Ten Days’ Wonder (1948) is something of a chamber piece, one of the novels where Ellery retreats to the bucolic hamlet of Wrightsville. As such, it has a small cast of characters and for that reason I couldn’t shake the feeling that even coming to it fresh I would have sussed out the killer. The core idea still strikes me as a shade too intellectual. But the writing is soulful, seeking and finding a deepening of the character, and the mechanics of the final revelation are impressive. The next year’s Cat of Many Tails, in contrast, seemed even more thrilling knowing what tricks the boys had up their sleeves. The gripping tale of a serial killer terrorizing New York, it’s thick with mid-century atmosphere; when handing over his detailed outline, Dannay suggests Lee use the then-in-the-theaters The Naked City as a guide. The Cat’s method of selecting his victims is as diabolical now as it was nearly seventy years ago, the motive behind it every bit as chilling. The psychological explanations tend to be long-winded, understandable given when the book was written. But that gentility also makes the shock easier to take.

It was fascinating to approach a book when its gaff has been blown and look for the seams. Time to read some Ellery Queen where I don’t possess any of their secrets.

Thursday, November 10, 2016

Social Media Habits, and How the Coen Brothers Saved Election Night

For some reason I feel compelled to explain why this post exists. I’ll keep it brief. A week before the election, I went cold turkey on Facebook and Twitter. I realized that, like the rest of the country, I was going insane, and social media was only accelerating the process. I was checking Twitter constantly for updates and new polling numbers, mainlining everyone else’s fears and hopes at the same time. Conversely, I’d stop by Facebook for a break from the news – Post some photos of your damn cats! – only to get sucked back into the maelstrom.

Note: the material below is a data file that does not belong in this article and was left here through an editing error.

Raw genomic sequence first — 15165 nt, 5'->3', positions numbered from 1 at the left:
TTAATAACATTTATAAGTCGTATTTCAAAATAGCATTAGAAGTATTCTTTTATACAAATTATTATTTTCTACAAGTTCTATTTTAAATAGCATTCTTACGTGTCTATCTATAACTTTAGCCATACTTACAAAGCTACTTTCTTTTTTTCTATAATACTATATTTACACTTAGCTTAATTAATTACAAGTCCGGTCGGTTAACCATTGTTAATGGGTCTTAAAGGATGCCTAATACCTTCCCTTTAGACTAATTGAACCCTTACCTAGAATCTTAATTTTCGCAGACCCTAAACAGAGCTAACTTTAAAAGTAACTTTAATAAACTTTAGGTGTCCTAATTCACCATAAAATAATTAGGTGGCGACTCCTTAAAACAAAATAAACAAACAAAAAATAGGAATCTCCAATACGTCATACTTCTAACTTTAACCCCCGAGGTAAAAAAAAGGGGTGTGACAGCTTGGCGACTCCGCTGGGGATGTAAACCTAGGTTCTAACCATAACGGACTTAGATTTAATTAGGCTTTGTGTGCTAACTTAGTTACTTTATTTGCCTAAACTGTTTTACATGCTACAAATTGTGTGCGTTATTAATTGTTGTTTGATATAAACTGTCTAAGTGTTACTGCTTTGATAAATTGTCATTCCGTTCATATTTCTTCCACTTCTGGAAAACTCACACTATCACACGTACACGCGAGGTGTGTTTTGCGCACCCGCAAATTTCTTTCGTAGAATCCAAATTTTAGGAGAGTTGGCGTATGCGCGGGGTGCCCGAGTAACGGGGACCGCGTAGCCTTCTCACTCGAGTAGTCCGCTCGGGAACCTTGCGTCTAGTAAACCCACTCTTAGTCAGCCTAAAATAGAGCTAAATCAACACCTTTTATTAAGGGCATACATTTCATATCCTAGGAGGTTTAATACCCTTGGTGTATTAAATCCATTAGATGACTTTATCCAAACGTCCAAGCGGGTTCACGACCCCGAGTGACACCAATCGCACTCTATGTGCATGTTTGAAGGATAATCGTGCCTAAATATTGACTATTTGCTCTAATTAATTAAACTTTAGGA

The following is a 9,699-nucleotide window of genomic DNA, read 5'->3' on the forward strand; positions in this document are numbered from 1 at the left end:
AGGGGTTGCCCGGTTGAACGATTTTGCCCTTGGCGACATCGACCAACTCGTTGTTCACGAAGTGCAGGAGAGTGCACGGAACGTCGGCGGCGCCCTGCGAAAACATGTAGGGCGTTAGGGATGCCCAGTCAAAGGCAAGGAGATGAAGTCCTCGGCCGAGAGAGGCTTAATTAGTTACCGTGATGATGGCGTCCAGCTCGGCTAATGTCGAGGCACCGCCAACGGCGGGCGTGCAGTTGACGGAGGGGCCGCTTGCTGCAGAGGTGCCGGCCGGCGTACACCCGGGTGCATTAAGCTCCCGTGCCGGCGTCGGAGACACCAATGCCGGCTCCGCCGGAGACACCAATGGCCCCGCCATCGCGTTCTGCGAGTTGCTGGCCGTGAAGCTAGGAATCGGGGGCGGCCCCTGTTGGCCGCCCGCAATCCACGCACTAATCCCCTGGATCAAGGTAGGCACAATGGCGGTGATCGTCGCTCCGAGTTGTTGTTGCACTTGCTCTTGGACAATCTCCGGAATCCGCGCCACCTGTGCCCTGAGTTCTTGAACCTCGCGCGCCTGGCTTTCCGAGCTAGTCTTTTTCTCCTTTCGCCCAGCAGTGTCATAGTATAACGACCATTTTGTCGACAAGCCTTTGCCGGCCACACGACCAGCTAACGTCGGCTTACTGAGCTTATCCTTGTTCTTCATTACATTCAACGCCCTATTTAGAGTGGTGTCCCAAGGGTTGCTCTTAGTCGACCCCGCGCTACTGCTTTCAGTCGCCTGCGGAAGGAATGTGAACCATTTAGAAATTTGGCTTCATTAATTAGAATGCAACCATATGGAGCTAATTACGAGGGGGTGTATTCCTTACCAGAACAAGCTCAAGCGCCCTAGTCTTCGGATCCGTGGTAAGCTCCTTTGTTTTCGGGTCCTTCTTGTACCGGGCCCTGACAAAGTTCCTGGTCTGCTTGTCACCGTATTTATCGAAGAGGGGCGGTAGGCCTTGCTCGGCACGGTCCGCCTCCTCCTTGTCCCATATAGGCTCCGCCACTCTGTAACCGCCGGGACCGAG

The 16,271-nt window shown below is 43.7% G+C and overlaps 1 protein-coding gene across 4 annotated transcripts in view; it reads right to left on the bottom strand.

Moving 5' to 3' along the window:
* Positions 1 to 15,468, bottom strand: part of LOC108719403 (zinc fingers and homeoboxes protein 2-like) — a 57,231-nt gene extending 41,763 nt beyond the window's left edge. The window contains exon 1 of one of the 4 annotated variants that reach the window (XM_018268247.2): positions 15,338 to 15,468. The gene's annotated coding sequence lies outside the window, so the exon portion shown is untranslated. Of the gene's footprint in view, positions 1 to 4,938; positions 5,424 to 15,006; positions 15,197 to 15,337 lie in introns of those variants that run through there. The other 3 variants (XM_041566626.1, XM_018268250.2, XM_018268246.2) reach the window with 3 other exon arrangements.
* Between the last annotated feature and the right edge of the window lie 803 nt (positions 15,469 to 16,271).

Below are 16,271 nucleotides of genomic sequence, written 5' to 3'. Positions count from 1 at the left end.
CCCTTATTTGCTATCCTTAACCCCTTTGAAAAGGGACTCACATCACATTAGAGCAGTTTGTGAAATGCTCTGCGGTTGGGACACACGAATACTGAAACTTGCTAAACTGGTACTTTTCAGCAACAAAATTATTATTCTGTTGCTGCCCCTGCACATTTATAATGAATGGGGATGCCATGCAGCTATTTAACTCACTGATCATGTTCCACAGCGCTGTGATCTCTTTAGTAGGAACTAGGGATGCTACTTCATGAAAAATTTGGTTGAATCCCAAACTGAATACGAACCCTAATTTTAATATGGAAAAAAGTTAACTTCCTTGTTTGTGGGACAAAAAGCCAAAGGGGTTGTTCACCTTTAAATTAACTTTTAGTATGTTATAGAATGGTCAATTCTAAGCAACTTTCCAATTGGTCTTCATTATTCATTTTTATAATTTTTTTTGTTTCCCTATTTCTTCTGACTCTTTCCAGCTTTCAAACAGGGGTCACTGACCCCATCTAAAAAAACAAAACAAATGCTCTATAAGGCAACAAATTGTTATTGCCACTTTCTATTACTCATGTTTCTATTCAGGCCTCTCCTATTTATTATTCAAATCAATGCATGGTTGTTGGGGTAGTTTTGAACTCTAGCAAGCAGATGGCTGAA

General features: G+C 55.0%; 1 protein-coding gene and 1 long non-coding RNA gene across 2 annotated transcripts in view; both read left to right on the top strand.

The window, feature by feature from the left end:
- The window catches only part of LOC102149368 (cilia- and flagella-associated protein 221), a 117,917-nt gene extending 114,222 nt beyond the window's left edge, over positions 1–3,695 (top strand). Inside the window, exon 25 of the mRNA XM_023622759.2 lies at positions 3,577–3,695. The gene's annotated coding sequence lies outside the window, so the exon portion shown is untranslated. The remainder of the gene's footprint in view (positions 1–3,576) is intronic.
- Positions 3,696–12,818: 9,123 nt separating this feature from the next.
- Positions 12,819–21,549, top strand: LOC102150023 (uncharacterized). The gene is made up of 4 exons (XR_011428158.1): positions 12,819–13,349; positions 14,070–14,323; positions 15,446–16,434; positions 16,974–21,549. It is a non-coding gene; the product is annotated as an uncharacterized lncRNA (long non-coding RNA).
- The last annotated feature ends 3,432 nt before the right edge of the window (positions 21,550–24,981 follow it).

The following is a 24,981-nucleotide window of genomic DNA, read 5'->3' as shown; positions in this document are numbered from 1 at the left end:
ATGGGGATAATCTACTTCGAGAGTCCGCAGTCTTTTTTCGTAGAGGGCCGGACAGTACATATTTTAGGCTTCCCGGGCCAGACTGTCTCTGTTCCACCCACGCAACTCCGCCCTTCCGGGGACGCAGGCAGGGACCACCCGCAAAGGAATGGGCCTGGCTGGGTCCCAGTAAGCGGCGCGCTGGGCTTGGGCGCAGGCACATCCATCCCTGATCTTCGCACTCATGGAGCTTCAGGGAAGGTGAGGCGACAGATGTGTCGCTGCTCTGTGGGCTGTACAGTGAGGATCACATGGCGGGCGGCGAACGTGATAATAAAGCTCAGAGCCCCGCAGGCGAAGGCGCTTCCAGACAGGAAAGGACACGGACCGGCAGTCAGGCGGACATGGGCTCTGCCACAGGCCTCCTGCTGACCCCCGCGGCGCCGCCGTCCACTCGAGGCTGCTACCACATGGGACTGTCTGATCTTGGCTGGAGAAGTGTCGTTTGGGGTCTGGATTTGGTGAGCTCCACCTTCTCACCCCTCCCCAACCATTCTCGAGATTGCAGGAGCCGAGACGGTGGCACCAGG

It finally dawned on me that this was part of the problem.

Time for a sabbatical. I still read the news, but in concentrated doses. (Do the republic and yourself a favor: subscribe to a newspaper. Journalism is important enough to pay for.) By election night I felt calmer, I was sleeping better, and once out of the echo chamber I’d unintentionally built I was even somewhat prepared for the eventual outcome. I also discovered I wasn’t in any hurry to get back to my old habits.

I’ve made some resolutions for the coming years. If anything I’m going to spend more time in bars, because what we all need to do now is talk directly to friends and strangers alike in a congenial atmosphere. Engagement must be the order of the day. (Here’s a segment from WNYC’s The Leonard Lopate Show about the role of the bar as community meeting place on Election Night, featuring the terrific New York Times Magazine writer/bartender Rosie Schaap.)

And I’m going to reduce my social media presence for my own peace of mind. Not eliminate it; the pull’s too strong, and I know how essential it is for promotion. (Did I mention that Rosie Schaap blurbed my book Down The Hatch?) While I am going to scale back, I do still have an overwhelming urge to shoot my mouth off. So I plan on posting here again – I’m aiming for once a week, maybe Thursdays – with recommendations and updates. Why not start with how I spent election night?

No way was I watching returns on television. I gave up TV news, especially the cable variety, a while ago. Instead I tracked the results online and entered the brave new world in the company of Joel and Ethan Coen, who never let me down. I rewatched a trio of their titles that seemed unusually apt, given the circumstances.

Burn After Reading (2008). I have irrational affection for what’s often viewed as a “lesser” Coen film. When it came out, I glibly told people it was about how the United States ended up going to war in Iraq. I never developed the theory in detail; it just felt true to me. This was the Coen movie I thought of the most during the election cycle. Pretty much every character is a self-absorbed idiot, by turns entitled and aggrieved. Empathy ends at their fingertips. They obsess over their own problems and assume the worst about everyone else. The only decent person to be found lacks all conviction, and naturally ends up meeting the cruelest fate.

Plus you have Frances McDormand, looking a little like Hillary Clinton, sobbing about having to build a firewall. So yeah, 2016 in a nutshell.

Miller’s Crossing (1990). The angry man behind the desk is a Coen motif. Sooner or later, their protagonists always have to square off against one. Crossing doubles down on the theme. Gabriel Byrne’s Tom Reagan stands before two such desks – Albert Finney’s and Jon Polito’s – as both advisor and adversary. There are valuable lessons here for the next few years. In a harsh and unpredictable world, the only way to win is to play the long game, even if it means keeping your true motives hidden.